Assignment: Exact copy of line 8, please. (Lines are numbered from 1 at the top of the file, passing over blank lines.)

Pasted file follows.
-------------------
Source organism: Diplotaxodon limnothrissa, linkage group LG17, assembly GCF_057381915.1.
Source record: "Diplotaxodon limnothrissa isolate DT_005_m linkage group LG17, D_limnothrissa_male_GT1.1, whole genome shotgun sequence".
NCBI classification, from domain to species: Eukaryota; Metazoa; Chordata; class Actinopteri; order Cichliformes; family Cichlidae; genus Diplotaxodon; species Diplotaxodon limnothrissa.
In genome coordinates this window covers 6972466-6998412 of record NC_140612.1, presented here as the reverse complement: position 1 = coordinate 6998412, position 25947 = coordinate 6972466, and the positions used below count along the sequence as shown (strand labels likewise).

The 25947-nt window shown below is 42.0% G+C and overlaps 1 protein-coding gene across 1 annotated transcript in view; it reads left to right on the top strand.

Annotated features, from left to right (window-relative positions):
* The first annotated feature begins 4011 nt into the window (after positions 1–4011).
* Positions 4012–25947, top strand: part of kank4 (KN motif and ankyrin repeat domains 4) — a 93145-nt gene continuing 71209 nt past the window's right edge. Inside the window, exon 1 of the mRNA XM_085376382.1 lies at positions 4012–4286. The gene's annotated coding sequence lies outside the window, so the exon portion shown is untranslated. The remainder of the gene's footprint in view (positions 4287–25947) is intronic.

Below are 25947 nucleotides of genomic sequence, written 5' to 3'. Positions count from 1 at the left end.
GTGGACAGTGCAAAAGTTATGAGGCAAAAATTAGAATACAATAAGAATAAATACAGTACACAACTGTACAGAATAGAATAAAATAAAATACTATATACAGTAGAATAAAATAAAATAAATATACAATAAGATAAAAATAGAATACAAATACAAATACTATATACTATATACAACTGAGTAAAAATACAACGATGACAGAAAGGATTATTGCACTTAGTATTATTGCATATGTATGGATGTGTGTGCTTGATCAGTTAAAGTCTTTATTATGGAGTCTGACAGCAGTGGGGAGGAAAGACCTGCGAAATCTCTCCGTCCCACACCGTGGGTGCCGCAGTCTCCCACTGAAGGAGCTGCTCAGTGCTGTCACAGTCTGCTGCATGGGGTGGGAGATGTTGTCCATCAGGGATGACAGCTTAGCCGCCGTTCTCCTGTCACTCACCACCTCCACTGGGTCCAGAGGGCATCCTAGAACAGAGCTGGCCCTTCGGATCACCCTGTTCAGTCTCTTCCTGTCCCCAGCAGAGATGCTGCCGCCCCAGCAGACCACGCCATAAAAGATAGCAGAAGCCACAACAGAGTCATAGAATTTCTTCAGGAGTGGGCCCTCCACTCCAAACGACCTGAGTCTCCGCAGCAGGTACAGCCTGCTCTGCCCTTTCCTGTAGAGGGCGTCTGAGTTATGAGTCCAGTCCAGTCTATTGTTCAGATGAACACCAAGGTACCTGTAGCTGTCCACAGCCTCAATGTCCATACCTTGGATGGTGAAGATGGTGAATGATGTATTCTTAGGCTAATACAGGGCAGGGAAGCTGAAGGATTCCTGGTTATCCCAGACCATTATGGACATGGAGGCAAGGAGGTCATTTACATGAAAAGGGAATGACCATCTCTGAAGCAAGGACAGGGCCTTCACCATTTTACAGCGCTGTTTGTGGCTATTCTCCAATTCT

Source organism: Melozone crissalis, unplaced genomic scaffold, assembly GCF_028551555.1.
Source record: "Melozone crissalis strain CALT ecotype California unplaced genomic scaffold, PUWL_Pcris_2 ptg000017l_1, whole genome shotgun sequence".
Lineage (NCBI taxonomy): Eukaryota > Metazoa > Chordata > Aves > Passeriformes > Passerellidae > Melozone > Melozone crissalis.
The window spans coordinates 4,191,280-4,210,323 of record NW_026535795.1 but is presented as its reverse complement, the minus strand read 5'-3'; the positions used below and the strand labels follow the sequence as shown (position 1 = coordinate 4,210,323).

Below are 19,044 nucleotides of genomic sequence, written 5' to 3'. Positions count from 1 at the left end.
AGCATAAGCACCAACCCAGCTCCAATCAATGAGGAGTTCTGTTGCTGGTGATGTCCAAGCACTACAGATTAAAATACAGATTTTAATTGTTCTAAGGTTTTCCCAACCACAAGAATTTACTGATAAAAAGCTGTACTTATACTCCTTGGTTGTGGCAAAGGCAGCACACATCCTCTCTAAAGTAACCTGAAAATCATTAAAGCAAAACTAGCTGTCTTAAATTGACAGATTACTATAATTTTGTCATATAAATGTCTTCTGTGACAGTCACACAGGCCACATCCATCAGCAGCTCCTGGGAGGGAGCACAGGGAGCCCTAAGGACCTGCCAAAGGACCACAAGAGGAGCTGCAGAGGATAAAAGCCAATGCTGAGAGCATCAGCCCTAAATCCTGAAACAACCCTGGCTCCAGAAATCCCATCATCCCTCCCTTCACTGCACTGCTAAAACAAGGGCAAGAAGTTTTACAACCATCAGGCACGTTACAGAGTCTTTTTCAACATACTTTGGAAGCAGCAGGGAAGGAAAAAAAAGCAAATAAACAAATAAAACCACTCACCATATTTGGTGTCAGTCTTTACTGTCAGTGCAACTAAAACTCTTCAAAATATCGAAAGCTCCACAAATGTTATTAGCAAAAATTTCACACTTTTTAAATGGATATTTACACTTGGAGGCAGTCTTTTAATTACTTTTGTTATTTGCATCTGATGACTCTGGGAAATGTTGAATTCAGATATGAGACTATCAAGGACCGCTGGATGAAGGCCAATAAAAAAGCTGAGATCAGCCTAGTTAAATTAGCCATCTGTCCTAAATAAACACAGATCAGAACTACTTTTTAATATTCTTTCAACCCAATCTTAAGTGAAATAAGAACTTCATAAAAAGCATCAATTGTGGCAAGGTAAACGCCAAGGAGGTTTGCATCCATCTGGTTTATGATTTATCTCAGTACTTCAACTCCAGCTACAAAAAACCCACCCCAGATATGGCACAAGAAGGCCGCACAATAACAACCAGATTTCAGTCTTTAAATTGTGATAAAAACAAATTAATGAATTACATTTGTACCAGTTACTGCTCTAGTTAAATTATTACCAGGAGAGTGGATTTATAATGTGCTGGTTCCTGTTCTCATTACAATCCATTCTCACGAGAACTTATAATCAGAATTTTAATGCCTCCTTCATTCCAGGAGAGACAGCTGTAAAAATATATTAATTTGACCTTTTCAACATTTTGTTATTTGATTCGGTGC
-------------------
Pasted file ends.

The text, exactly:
* Positions 4012–25947, top strand: part of kank4 (KN motif and ankyrin repeat domains 4) — a 93145-nt gene continuing 71209 nt past the window's right edge. Inside the window, exon 1 of the mRNA XM_085376382.1 lies at positions 4012–4286. The gene's annotated coding sequence lies outside the window, so the exon portion shown is untranslated. The remainder of the gene's footprint in view (positions 4287–25947) is intronic.